Researcher degrees of freedom as sensitivity analysis

en.wikipedia.org/wiki/Sensitivity_analysis

Researcher degrees of freedom refer to the choices researchers make when conducting a study. There are many choices to be made, where to collect data, which variables to include, etc. However, a large subset of the choices concern only the question of how to analyze the data. Still I have now done 100s of analyses rigorous enough to publish, I know exactly what this means. I will give some examples from a work in progress.

1. Which variables to use?

The dataset I began with contains 75 columns. Some of these are names and the like, but many of them are socioeconomic variables in a broad sense. Which should be used? I picked some by judgment call with prior S studies, but I left out e.g. population density, mean age, pct. of population <16/working/old age. Should these have been included? Maybe.

2. What to do with City of London?

In the study, I examine the S factor among London boroughs. There are 32 boroughs and the City of London. The CoL is fairly small which can be rise to sampling error and effects related to being a very peculiar administrative division.

Furthermore, many variables in the dataset lack data for CoL. So I was faced with the question of what to do with it. Some options: 1) Exclude it. 2) Use only the variables for which there is data for CoL, 3) use more variables than has data for CoL and impute the rest. I chose (1), but one might have gone with either of the three.

3. The extra crime data

I found another dataset with crime counts. I calculated per capita versions of these. There are two level of types of crime: broad and detailed. Which should be used? One could also have factor analyzed the data and used the general factor scores. Or calculated a unit-weighted score (standardized all variables, then score cases by average of each variable). I used detailed variables.

4. The extra GCSE data

I found another dataset with GCSE measures. These exist for both genders together and for each gender alone. There are 9 different variables to choose from. Which should be used? Same options as before too: factor scores or unit-weighted average. I selected one for theoretical reasons (similarity to other scholastic variables e.g. PISA) and because Jensen’s method supported this choice.

5. How to deal with missing data

Before factor analyzing the data, one has the question of how to deal with missing data. Aside from CoL, a few other cases had some missing data. Some options: 1) exclude them, 2) impute them with means, 2) impute with best guess (various ways!). Which should be done? I used imputation with multiple regression method, one could have used e.g. k nearest means imputation instead.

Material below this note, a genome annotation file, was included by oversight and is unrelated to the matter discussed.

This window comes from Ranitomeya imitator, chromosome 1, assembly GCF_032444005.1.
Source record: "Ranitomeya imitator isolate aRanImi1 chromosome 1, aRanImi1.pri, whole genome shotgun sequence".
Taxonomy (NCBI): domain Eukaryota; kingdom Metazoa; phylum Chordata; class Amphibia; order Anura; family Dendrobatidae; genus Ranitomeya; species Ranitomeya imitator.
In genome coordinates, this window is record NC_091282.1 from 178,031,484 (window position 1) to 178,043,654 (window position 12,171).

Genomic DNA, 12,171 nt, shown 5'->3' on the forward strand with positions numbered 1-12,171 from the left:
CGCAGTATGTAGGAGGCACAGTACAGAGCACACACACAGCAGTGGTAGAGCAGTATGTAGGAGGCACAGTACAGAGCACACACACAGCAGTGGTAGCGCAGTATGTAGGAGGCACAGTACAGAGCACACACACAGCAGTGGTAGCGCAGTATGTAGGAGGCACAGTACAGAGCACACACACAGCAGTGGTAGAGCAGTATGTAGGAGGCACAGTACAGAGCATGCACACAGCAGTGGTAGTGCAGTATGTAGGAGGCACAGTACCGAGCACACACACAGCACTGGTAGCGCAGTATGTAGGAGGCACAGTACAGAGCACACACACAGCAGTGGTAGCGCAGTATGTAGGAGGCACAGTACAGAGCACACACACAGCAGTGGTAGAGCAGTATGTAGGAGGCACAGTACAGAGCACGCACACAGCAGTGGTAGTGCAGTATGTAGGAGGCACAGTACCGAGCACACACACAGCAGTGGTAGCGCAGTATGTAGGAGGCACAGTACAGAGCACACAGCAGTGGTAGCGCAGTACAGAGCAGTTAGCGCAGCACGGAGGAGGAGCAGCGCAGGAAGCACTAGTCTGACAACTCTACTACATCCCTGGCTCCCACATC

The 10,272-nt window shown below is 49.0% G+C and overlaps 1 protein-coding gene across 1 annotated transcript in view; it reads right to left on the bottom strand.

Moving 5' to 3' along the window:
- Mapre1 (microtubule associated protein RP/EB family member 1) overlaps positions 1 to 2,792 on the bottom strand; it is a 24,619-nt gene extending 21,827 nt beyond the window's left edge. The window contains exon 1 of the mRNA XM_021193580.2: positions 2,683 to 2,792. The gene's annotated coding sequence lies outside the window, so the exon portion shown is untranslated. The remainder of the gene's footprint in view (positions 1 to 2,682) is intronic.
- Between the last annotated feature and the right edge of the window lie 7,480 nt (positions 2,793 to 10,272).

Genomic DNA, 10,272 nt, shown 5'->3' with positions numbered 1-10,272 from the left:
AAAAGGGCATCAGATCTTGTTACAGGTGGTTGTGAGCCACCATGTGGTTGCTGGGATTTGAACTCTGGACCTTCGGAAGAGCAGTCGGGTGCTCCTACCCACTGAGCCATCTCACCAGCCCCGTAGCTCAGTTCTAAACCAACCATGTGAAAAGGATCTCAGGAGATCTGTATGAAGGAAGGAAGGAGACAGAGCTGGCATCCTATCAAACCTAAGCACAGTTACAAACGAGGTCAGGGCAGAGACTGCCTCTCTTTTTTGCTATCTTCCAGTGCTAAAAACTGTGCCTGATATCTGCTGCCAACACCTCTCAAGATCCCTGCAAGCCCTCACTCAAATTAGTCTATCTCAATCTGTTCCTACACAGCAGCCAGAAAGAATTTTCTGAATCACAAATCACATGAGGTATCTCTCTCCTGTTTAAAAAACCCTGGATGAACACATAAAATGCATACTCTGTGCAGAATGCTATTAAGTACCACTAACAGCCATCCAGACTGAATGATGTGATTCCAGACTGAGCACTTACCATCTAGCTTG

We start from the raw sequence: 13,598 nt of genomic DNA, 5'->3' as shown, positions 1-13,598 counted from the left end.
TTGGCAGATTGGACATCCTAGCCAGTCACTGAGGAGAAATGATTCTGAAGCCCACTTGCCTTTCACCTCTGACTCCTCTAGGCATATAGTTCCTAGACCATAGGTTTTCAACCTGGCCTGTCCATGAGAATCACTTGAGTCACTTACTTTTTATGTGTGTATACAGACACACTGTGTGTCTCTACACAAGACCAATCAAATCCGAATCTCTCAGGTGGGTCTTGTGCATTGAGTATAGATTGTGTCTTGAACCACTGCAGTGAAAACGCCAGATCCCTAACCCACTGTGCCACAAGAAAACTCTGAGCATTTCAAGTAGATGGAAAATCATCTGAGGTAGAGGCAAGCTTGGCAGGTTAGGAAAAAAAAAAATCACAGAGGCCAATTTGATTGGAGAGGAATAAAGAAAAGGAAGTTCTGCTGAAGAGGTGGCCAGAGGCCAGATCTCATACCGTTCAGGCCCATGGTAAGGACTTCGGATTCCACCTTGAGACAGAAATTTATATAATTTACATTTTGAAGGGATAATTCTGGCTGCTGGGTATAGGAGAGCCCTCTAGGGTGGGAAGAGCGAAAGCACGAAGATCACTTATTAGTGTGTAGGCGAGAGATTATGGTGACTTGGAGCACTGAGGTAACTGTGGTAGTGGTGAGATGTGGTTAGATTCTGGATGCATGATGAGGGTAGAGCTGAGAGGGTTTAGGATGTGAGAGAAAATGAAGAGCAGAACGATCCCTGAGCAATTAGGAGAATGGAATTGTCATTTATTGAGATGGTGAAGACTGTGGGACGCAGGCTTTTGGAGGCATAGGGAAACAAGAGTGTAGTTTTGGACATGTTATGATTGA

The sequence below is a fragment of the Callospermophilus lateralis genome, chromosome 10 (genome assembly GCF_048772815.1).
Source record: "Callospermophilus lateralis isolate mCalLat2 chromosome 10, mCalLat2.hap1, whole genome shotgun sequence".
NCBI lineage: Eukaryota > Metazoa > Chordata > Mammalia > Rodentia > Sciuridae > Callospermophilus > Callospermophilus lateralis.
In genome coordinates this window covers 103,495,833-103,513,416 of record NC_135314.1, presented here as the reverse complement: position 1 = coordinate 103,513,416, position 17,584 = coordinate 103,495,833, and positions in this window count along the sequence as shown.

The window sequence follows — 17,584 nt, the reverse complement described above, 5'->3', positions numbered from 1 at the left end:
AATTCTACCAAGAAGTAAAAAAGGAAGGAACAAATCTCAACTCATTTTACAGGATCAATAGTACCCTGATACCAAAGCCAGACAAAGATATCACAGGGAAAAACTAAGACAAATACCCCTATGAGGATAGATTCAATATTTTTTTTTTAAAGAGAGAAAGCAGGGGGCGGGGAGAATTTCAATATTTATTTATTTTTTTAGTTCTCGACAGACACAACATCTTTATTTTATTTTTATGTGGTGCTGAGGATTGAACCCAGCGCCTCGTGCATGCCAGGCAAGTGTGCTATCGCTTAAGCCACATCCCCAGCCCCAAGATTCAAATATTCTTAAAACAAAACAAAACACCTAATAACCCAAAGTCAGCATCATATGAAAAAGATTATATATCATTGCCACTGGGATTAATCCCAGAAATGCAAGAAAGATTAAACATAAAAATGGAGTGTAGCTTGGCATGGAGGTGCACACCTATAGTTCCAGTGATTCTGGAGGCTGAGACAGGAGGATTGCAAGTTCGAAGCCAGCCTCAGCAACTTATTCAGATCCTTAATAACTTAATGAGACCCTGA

6. How to deal with highly correlated variables

Sometimes including variables that correlate very strongly or even perfectly can seriously throw off the factor analysis results because they color the general factor. If extracted multiple factors, they will form their own factor. What should be done with these? 1) Nothing, 2) exclude based on a threshold value of max allowed intercorrelation. If (2), which value should be used? I used |.9|, but |.8| is about equally plausible.

7. How to deal with highly mixed cases

Sometimes some cases just don’t fit the factor structure of the data very well. They are structural outliers or mixed. What should be done with them? 1) Nothing, 2) Use rank-order data, 3) Use robust regression (many methods), 4) Change outlier values (e.g. any value >|3| sd gets reduced to 3 sd., 5) exclude them. If (5), which thresholds should we use for exclusion cutoff? [no answers forthcoming]. I chose to do (1), (2) and (5) and only excluded the most mixed case (Westminster).

Researcher choices as parameters

I made many more decisions than the ones mentioned above, but they are the most important ones (i think, so maybe!). Normally, research papers don’t mention these kind of choices. Sometimes they mention them, but doesn’t report results by different choices. I suspect a lot of this is due to the hassle of actually doing all the combinations.

However, the hassle is potentially much smaller if one had a general framework for doing it with programming tools. So I propose that as general, one should consider these kind of choices as parameters and calculate results for all of them. In the above, this means e.g. results with and without CoL, different variable exclusion thresholds, different choices with regards to mixed cases.

Theoretically, one could think of it as a hyperspace where every dimension is a choice for one of these options. Then one could examine the distribution of results over all parameter values to examine the robustness of the results re. analytic choices.

I have already been doing this for the choice of dealing with mixed cases, but perhaps I should ramp it up and do it more thoroly for other choices too. In this case, the threshold for exclusion of variables and which set of crime variables to use are important choices.

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